L’ Arc de Triomphe Wrapped, Christo’s enormous colossal project for Paris, is now in the works and will be revealed to the public for 16 days next month, from September 18 to October 3.

Three teams are working around the clock to prepare the iconic 19th century Parisian monument, which stands 50 meters tall.

During the wrapping operation, which needs 270,000 square feet of recyclable silver-and-blue polypropylene fabric and almost 10,000 feet of red rope, the Arch is now encircled by cranes, scaffolding, and protective equipment to guarantee the preservation of the masonry and sculptures.

It has been six decades in the making

The encirclement of the internationally renowned neoclassical monument is a homage to the late artist-couple Christo and Jeanne-Claude, who dreamt about the project for decades.

As Christo characterized his ideal project, “it will be like a living object stimulated by the wind and reflecting the light.” “The folds will move, and the surface of the monument will become more sensual. The Arc de Triomphe will entice visitors to touch it.”

Christo and his wife Jeanne-Claude were known for producing large-scale, massive, and ephemeral art works in public places. The Wrapped Arc de Triomphe will be realized 60 years after the creators first imagined it.

Christo stated in one of his last interviews while under Covid-19 isolation not long before his death from natural causes at the age of 84 in May 2020, “I never thought it would ever happen.” “However, I want you to know that many of these projects can be completed without my participation. Everything has been written already.”

In 2009, Jeanne-Claude passed away.

According to the project’s history, Christo created the first photomontage of the Arc de Triomphe. Jeanne-Claude and his French wife, Jeanne-Claude, were renting a tiny room near the monument in 1962-63. In 1988, he created a collage of it.

The plan was resurrected in 2017 and authorized by the Centre des Monuments Nationaux, the French government agency in charge of the Arc de Triomph, with a 2020 opening date in mind.

A posthumous remembrance

The exhibition Christo and Jeanne-Claude. Paris!, which retraced the couple’s years in Paris from 1958 to 1964, as well as the narrative of “The Pont Neuf Wrapped,” another of their Parisian undertakings in 1985, was exhibited in 2020 by the Centre Pompidou, a project partner.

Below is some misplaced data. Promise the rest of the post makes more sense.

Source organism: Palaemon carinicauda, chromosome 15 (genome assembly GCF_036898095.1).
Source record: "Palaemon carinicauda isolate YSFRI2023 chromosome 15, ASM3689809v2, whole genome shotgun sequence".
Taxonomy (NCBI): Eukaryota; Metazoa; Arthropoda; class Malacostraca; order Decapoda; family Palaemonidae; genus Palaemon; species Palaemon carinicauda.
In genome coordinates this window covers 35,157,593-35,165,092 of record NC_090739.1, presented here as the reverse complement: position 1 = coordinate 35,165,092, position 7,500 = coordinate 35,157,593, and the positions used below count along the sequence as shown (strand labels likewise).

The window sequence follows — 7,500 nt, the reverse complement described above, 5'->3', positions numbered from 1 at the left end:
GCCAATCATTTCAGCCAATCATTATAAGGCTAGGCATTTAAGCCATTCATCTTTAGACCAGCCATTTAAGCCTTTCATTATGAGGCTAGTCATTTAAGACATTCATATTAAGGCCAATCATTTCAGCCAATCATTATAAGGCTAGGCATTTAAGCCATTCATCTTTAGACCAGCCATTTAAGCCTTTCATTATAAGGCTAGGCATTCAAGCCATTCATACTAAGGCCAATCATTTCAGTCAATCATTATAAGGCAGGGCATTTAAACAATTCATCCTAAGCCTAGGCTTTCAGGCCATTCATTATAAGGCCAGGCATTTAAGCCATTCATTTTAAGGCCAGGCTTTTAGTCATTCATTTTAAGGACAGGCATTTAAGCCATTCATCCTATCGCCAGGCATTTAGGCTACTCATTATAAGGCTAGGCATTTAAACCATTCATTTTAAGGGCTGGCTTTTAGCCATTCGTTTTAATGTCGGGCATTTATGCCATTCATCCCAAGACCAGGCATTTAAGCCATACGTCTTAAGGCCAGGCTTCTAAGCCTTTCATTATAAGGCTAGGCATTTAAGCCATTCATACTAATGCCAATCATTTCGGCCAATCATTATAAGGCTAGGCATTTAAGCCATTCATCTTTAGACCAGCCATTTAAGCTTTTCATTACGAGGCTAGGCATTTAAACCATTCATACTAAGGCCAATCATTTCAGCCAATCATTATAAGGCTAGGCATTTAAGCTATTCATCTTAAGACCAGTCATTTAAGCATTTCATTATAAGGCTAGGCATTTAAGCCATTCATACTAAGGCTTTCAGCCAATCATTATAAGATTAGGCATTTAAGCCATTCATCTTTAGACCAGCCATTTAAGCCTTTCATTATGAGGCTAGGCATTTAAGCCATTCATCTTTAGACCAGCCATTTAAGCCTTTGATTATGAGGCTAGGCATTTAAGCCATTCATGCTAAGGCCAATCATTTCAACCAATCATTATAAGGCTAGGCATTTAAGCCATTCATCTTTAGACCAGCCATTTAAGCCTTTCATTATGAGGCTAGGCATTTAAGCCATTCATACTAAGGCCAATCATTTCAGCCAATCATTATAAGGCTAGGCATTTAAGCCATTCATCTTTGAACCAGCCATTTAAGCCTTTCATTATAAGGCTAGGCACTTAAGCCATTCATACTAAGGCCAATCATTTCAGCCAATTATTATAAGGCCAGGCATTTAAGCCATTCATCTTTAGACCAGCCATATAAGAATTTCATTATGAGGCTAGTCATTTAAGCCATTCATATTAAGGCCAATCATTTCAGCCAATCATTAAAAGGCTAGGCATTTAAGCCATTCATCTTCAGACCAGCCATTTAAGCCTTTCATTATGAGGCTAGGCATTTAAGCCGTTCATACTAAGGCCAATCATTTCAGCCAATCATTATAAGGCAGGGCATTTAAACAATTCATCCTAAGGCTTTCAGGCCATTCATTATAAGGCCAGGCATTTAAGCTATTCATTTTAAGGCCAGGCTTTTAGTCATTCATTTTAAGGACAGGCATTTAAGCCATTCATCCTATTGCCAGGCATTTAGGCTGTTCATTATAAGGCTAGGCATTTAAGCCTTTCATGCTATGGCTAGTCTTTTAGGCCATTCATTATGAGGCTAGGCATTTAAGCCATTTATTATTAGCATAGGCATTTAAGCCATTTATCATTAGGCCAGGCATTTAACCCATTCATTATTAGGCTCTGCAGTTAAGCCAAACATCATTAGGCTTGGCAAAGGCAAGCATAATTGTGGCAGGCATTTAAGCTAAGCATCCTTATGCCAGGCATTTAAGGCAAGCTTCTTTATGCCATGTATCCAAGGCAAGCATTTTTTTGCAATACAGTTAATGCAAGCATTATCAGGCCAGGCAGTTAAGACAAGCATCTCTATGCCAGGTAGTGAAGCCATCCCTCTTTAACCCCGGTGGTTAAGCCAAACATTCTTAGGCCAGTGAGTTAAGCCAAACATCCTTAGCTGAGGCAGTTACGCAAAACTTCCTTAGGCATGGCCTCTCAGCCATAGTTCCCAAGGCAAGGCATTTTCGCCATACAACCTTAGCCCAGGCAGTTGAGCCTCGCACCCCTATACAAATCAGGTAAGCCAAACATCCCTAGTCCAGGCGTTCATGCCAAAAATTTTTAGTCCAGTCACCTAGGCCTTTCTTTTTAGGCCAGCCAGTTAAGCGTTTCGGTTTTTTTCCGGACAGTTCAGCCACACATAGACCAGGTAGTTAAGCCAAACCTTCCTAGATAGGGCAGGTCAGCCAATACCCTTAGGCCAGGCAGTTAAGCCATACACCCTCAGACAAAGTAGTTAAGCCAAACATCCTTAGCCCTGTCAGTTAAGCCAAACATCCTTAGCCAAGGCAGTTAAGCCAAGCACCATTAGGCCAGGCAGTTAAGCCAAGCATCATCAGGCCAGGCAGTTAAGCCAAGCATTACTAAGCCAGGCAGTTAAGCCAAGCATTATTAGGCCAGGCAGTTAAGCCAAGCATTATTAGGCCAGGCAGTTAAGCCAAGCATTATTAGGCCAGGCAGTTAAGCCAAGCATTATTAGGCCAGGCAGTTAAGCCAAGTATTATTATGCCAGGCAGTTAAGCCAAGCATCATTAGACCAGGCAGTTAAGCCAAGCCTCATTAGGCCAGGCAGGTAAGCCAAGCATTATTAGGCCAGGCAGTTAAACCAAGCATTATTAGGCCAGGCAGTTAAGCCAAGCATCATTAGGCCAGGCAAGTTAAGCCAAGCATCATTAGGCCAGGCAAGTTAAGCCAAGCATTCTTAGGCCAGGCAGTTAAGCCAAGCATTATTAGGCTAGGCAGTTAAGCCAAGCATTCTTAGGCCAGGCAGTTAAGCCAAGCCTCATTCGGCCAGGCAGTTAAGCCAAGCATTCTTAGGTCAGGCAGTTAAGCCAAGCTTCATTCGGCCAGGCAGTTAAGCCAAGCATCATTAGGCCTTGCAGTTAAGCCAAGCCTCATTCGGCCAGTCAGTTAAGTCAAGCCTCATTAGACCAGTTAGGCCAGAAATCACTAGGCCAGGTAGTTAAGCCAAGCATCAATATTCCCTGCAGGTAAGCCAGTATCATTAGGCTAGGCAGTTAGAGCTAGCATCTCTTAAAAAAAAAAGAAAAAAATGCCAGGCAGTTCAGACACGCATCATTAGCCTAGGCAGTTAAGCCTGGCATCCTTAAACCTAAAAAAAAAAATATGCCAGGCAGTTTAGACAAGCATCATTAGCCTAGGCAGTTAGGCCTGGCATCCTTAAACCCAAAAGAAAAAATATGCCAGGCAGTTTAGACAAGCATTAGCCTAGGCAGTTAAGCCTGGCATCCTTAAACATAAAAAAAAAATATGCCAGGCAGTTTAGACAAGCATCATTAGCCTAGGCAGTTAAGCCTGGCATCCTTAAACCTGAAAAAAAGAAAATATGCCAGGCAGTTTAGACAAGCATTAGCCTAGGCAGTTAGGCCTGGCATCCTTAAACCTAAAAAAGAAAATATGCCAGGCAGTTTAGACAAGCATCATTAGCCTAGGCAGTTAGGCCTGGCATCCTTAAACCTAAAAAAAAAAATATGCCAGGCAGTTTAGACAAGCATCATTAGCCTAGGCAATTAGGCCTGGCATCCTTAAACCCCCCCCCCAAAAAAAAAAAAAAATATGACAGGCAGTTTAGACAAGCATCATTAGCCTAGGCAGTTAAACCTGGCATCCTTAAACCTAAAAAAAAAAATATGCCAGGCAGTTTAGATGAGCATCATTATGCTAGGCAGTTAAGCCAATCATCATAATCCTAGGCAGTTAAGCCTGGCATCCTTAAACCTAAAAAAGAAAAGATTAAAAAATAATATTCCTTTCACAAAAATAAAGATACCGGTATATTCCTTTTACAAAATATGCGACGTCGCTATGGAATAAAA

Christo’s nephew Vladimir Javacheff told The Guardian, “We can do this project without him today because they already drew up every visual and artistic aspect of it.” “This project is entirely the work of Christo and Jeanne-Claude. It was his desire, and we are just now bringing his vision to life.”

Wrapping a living

In the 1960s, Christo and Jeanne-Claude began wrapping monuments all over the world, including the Wrapped Coast in Sydney in 1968-69, the Valley Curtain in Colorado in 1970-72, the Biscayne Bay Surrounded Islands in Miami in 1980-83, the entire Reichstag in Berlin in 1995, the Central Park Gates in 2005, the Floating Piers in Lake Iseo, Italy in 2014-16, and the London Mastaba and Hyde Park in London.

According to the foundation’s biography, “Christo was born on June 13, 1935 in Gabrovo, Bulgaria.” “He fled to Prague, Czechoslovakia, in 1956, and then to Vienna, Austria, in 1957, and Geneva, Switzerland, in 1958. Christo traveled to Paris in 1958, when he met Jeanne-Claude Denat de Guillebon, who became not just his wife but also his life collaborator in creating enormous environmental works of art.”

The €14 million cost of installation of L’ Arc de Triomphe Wrapped was entirely self-financed by Christo’s Foundation, as planned by the artists, thanks to the sale of preparatory studies, drawings and collages for the project, original models, works from the 1950s and 1960s, and original lithographs dedicated to other subjects.

Thanks to Jane Levere at Forbes whose reporting provided the original basis for this story.


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